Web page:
On 11 January 1941, James Joyce underwent surgery in Zurich for a perforated ulcer. While he at first improved, he relapsed the following day, and despite several transfusions and fell into a coma. He awoke at 2 a.m. on 13 January 1941 and asked for a nurse to call his wife and son before losing consciousness again. They were still on their way when he died 15 minutes later.

Joyce's body was interred in the Fluntern Cemetery near Zurich Zoo. Swiss tenor Max Meili sang Addio terra, addio cielo from Monteverdi's L'Orfeo at the burial service. Although two senior Irish diplomats were in Switzerland at the time, neither attended Joyce's funeral, and the Irish government later declined Nora's offer to permit the repatriation of Joyce's remains. Nora, whom Joyce had married in London in 1931, survived him by 10 years. She is buried now by his side, as is their son George, who died in 1976.

(From Wikipedia) http://en.wikipedia.org/wiki/James_Joyce 

His supposed last words, “Does nobody understand?"

Image Lars Haefner

Views: 427

Tags: James Joyce, Literature

Comment by James McNamara on January 11, 2014 at 6:59pm

I guess burial plots were at a premium even then.  :-)  But have to agree, nobody understands until it's too late.

Comment by Maureen Haggerty on January 14, 2014 at 3:37pm

Maybe he was referring to Ulysses.

Comment by Susan McWilliams Lev-Yadun on January 15, 2014 at 2:36am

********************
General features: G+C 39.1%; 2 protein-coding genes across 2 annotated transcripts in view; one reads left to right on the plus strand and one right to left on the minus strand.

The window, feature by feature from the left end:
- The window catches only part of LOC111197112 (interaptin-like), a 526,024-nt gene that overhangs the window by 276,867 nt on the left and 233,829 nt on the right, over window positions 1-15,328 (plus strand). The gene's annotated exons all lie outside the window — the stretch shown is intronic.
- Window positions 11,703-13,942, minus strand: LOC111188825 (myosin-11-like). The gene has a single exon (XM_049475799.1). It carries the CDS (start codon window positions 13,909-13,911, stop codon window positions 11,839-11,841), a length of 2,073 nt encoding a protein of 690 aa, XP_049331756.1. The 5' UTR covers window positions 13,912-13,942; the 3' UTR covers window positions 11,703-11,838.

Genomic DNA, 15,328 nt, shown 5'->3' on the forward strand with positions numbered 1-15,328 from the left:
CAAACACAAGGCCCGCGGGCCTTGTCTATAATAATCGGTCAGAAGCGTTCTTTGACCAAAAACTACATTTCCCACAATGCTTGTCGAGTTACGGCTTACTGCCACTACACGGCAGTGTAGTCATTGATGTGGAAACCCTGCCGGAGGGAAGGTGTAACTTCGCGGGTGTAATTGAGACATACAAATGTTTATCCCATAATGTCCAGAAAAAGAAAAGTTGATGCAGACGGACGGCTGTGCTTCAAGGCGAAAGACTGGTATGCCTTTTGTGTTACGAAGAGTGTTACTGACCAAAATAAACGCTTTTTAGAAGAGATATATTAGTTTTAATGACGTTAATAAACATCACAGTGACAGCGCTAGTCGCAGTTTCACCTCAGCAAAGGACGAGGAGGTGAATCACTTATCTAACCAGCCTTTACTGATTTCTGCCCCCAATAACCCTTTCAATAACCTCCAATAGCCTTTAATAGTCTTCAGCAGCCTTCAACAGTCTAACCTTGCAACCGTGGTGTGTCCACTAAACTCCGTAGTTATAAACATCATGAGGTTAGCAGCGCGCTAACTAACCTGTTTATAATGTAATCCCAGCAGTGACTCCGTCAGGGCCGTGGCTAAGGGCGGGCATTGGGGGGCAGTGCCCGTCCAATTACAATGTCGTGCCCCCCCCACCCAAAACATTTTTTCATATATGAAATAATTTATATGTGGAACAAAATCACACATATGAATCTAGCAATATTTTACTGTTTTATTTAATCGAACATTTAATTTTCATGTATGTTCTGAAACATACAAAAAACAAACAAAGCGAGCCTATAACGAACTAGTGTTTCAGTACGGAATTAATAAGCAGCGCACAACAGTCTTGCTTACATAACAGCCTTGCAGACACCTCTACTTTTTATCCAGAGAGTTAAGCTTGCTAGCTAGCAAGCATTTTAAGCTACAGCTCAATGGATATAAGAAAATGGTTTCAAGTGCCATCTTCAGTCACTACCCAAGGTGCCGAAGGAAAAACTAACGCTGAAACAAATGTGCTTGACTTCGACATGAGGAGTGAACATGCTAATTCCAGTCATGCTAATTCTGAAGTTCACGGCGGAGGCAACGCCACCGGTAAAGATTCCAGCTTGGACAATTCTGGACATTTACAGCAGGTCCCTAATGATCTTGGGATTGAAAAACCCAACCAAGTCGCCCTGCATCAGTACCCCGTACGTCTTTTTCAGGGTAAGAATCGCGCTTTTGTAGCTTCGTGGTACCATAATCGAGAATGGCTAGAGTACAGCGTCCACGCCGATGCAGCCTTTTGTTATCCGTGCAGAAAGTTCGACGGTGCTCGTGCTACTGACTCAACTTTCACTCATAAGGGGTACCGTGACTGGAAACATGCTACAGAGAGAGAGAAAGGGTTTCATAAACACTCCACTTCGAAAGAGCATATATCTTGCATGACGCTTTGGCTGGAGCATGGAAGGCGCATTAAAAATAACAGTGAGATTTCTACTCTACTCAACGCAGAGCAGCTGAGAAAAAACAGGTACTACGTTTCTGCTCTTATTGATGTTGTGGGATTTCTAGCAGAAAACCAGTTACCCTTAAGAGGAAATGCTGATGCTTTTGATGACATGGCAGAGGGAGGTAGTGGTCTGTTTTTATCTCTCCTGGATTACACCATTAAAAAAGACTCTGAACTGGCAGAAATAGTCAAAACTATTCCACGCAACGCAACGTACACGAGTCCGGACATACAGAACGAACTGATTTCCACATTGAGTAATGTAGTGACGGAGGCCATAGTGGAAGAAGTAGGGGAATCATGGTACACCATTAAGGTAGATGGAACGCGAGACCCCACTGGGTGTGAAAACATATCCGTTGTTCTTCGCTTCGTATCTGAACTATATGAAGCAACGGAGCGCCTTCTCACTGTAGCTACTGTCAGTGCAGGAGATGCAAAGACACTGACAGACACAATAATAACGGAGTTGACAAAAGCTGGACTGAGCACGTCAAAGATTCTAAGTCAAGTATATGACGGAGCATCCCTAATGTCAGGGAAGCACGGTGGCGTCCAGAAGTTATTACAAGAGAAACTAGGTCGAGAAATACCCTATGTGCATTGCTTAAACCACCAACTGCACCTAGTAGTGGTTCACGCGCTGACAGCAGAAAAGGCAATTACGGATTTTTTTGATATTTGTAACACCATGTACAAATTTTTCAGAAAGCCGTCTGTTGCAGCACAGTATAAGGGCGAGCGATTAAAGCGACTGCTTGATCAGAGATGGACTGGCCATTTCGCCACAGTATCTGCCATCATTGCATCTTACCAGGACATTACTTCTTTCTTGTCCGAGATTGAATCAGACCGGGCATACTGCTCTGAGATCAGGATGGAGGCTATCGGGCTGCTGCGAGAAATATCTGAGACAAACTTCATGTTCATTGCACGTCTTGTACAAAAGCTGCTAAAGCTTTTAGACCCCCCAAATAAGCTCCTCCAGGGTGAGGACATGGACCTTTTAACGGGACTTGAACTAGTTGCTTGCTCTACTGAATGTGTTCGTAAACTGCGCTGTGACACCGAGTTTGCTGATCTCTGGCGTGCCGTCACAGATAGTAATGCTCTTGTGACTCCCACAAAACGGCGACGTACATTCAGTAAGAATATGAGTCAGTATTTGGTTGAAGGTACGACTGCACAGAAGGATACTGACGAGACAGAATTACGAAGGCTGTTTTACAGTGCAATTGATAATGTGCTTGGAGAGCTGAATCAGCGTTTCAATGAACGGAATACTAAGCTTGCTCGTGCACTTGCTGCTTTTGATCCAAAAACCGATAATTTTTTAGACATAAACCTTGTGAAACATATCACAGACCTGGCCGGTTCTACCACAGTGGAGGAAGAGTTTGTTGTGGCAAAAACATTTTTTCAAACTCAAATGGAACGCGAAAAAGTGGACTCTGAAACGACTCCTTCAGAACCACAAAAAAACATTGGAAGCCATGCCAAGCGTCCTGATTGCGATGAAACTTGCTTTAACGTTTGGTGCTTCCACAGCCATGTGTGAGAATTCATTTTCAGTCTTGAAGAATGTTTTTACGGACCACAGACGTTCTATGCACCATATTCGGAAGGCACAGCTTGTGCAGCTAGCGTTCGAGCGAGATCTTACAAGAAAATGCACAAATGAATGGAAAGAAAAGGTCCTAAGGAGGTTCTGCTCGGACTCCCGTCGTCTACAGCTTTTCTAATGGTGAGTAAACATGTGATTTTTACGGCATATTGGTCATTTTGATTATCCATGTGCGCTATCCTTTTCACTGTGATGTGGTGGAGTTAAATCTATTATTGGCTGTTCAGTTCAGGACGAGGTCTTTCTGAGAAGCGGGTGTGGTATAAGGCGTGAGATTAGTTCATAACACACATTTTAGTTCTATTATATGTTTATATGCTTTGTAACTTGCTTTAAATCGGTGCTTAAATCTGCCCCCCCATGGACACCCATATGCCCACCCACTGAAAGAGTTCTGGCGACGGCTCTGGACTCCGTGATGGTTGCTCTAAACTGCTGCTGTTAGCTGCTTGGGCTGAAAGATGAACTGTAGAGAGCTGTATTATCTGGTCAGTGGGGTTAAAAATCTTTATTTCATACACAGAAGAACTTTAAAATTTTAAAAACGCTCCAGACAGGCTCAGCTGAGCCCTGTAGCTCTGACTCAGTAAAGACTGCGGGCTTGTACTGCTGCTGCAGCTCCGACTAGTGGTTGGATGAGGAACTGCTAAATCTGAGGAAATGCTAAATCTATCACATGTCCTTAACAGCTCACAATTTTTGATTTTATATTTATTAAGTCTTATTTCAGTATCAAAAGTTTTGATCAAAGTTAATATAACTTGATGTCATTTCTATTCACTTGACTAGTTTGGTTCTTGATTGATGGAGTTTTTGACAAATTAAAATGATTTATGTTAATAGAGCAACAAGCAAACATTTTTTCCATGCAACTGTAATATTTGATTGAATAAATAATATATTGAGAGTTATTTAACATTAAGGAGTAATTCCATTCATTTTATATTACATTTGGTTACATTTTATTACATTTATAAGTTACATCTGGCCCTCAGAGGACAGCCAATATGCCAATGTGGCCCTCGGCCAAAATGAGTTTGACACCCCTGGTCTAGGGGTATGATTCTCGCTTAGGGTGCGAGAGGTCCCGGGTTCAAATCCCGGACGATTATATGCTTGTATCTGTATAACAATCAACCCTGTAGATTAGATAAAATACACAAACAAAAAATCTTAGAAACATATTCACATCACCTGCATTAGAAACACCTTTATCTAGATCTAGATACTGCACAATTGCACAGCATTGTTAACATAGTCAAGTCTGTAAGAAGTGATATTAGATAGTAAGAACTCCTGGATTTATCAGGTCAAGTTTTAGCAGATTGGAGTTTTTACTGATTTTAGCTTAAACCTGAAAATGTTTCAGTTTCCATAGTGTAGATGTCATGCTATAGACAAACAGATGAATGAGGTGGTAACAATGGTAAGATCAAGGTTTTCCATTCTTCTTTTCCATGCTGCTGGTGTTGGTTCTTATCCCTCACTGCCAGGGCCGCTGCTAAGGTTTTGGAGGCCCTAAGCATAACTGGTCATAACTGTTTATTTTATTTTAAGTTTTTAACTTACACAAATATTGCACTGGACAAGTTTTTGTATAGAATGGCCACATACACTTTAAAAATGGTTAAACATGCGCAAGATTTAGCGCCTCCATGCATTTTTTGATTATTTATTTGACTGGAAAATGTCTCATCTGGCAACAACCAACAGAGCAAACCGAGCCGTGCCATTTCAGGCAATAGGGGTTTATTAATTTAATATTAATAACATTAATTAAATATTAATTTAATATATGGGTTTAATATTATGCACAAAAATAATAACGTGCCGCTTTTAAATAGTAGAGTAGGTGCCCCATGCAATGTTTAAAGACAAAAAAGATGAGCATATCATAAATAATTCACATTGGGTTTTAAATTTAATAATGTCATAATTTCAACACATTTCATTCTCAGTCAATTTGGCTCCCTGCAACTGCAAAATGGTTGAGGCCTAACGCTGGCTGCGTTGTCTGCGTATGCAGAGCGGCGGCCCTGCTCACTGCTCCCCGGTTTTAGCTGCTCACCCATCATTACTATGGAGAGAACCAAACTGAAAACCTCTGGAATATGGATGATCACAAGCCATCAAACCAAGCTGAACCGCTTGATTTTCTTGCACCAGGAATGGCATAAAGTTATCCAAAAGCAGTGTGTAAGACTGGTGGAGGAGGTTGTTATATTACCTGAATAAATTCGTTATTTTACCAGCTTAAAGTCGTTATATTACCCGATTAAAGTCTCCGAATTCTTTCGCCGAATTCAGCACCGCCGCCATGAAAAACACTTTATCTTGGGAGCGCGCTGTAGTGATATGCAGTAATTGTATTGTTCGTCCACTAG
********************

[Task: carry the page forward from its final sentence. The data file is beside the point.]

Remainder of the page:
or more likely, to Finnegan's Wake

Comment by John M. Strathern on January 15, 2014 at 2:42pm

Doubt it was about Ulysses. He took great joy in that people had to work so hard understanding the work. I read and studied Ulysses several years ago, for an entire year! Thank God for the Internet today...even though I took a class. His short stories are great. I do believe he could successfully write in any genre. Finnegan's Wake...forget it!

Comment by Susan McWilliams Lev-Yadun on January 15, 2014 at 4:44pm

I have a slim volume of his poems - lovely lyrical things. I have no idea how many he wrote. I've read Dubliners and Portrait of the Artist  . . ,  but I haven't tackled either of the "big" ones yet. I think I'd like to ask least make a start on Ulysses before this coming Bloomsday. I feel like such a fraud celebrating when I haven't read any of it.

Comment by Susan McWilliams Lev-Yadun on January 15, 2014 at 4:50pm

Comment by Bean Sáirséil on January 18, 2014 at 6:45pm

Ha…I second the lack of understanding being about Finnegan's Wake. Ulysses is fairly easy. Finnegan's Wake is a whole other story (no pun intended). 

In my opinion, his best work was done in Dubliners. It's excellent. One of my all time favorites. 

Comment by Paul Thomas Meagher on January 22, 2014 at 7:50pm

Bean Sairseil is right on all three counts. Finnegans Wake is turgid and impenetrable. Ulysses is a (too long) story that is full of Dublin titbits and not really difficult. Dubliners is a collection of masterpieces and maybe the final story in it,The Dead, could count among the greatest short stories written in the English language.

Comment by Paul Thomas Meagher on January 22, 2014 at 7:52pm

p.s. There is no apostrophe in Finnegans Wake.

Comment by Bean Sáirséil on January 22, 2014 at 8:18pm
Of course you're right about the apostrophe, Paul. Sorry about that...my phone tends to correct such things before I notice it :)
I agree with what you said about "The Dead." It's perfectly amazing. One of the greatest short stories ever written. I re-read it at least a couple times per year, just because :)

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